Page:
«previous next»

Saturday 18th July 2009


Officially New Zealand does not have a statutory holiday in Winter, which you will have heard me say makes for a very long and cold season. Christmas and New Year are of course recognised statutory holidays, yet remember they are in Summer downunder when held in December and January. Although many families celebrate a July or Mid-Winter Christmas, Winter Solstice or Thanksgiving there are no set dates or official holidays, therefore many people don't celebrate them.

However an increasing number of Kiwis have begun to recognised Matariki the native Māori New Year or Thanksgiving.
Matariki is marked by the arrival of a cluster of seven bright stars (also known as the Pleiades or Seven Sisters) which is part of the constellation Taurus in the dawn sky in the month of June each year. Recently there have also been calls to make it a public holiday.

Until a couple of years ago, I didn't even know it existed! It was never covered in Māori language classes when I went to school. Since 2000, to bring greater appreciation and awareness to Kōrero Māori there has been quite a resurgence. As part of our home-schooling studies we have warmly welcomed this into our own family's curriculum and to including it as part of our new tradition of Winter festivities.

Traditionally it is a time of feasting and celebration, increasingly local art shows, concerts, craft classes and cultural performances celebrate Matariki. Designing and flying kites and setting off fireworks are also popular.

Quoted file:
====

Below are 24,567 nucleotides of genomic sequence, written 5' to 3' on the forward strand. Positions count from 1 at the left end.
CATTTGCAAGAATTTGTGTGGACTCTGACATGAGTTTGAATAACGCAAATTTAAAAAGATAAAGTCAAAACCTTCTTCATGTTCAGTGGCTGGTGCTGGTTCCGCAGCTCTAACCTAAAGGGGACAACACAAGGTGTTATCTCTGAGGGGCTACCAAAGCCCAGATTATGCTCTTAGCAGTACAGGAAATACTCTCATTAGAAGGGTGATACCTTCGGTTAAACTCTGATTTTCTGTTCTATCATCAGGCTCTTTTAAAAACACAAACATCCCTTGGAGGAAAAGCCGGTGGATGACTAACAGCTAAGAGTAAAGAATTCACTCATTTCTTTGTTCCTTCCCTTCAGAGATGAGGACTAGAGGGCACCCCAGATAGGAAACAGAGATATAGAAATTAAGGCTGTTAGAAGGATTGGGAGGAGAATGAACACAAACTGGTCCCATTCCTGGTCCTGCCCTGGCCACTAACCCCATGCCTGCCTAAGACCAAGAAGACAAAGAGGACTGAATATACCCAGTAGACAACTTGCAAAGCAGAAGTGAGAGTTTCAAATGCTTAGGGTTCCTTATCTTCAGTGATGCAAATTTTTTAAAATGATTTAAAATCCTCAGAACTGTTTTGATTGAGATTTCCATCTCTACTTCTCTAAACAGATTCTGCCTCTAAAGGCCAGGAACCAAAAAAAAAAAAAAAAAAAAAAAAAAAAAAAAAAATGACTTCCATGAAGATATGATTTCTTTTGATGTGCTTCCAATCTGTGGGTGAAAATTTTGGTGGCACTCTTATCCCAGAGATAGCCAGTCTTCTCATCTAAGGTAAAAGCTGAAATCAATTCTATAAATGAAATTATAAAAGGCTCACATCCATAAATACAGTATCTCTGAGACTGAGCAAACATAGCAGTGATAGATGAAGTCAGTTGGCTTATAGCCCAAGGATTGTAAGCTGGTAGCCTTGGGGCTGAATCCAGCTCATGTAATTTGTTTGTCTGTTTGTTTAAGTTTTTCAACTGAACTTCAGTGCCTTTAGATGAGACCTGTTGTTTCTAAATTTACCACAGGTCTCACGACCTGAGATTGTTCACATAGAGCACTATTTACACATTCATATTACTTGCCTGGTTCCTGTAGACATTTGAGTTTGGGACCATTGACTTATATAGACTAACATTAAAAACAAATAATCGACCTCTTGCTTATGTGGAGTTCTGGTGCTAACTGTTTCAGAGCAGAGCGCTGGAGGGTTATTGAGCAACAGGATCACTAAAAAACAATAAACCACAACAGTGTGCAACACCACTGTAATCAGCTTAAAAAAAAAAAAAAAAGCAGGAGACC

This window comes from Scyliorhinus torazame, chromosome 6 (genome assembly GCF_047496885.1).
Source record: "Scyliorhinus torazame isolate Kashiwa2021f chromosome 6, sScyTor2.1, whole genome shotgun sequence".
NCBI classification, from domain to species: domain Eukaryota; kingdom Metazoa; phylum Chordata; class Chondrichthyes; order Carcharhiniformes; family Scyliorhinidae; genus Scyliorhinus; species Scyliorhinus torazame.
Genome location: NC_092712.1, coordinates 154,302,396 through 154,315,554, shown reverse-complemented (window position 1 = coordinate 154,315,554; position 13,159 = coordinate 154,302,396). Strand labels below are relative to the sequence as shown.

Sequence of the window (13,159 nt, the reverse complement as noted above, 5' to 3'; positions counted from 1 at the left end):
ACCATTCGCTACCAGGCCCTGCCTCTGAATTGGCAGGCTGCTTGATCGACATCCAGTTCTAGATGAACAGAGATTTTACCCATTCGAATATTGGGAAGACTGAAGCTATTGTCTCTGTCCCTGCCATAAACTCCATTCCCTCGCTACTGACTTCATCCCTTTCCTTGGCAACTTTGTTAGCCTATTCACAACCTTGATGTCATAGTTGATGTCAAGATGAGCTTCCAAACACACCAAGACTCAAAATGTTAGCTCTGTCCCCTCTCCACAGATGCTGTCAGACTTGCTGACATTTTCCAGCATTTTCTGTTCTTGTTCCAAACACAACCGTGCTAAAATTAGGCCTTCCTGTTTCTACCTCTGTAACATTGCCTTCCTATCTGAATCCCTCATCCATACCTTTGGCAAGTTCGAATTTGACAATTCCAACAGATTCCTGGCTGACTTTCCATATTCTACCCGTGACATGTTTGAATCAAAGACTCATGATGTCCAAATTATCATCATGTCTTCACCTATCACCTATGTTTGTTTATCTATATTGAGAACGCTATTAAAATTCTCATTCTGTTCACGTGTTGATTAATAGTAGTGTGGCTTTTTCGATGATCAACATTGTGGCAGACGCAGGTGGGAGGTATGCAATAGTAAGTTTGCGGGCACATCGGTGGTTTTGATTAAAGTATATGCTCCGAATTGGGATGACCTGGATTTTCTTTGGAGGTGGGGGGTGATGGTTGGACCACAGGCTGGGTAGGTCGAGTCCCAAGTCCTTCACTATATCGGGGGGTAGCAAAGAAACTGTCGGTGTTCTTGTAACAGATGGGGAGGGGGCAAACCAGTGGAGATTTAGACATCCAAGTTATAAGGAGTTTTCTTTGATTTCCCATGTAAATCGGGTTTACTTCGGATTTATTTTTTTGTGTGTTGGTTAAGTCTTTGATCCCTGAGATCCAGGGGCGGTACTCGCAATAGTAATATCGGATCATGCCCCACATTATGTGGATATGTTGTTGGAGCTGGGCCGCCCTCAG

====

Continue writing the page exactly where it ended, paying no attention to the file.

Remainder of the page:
Historically Maori gathered to say goodbye to the dead, reflect on the past year, share skills and knowledge, and make plans for the coming year.

The word "Matariki" means 'the eyes of God' - before European settlement, the night sky was the only map and compass Maori used to measured time, the seasons and when to harvest and begin planning for the new planting season.

We joined in the celebrations back in June by creating our own flax crafts, weaving stars playing with poi, and decorating kete (bags/baskets) with floral arrangements and hanging fairy lights around our house.

We also feasted on a Hāngi in our backyard, an earth oven created in the ground which steams the food slowly over several hours.

The Māori ira tane (alpha males) build the fire to heat the stones and irons, while the Wahine (females) prepare the kai (food). The Kai in our case was succulent pork strips with manuka honey and ginger, vegetables including kumara (sweet potatoes), pumpkin, potato and carrots. You can also steam sweet puddings for dessert, chicken and corn - well anything really!

To finish our Matariki celebrations we made gingerbread biscuits in the shapes of tiki, koru and stars, all recognised Māori good luck symbols.

So how was our Matariki?
Ka mau te wehi! (It was awesome!)

Ka kite anō (see you again soon!)
White Nectarine and Purple Basil Mini Cakes Smoking Hot Tuna A Bowl of Sunshine Pear Shaped Something New To Feast Your Eyes On, Berries and Bunnykins Winners of The Edible Journey and Billington's Giveaway
Billingtons Light Muscovado Roasted Radish Brochettes - Sweet Giveaway The Edible Journey - A Taste of Banks Peninsula - Giveaway! The Packaging, The Book and The Little Guy. My Annual Christmas Contribution Sneaky Peek For Later in the Week Chocolate and Marzipan Tea Cakes
Seedlings in Black and White Chicken and Broad Bean White Chili Sunday Showcase on Monday Salted Caramel Custard and Baked Rhubarb with Orange Miners Lettuce with Sundried Tomatoes and Apricots Petites Elderflower Madeleines
Home · About Bron · Portfolio · Recipe Index · Unit Converter
RSS Feed · Atom Feed · Twitter · Facebook · Flickr · Bron's Amazon Store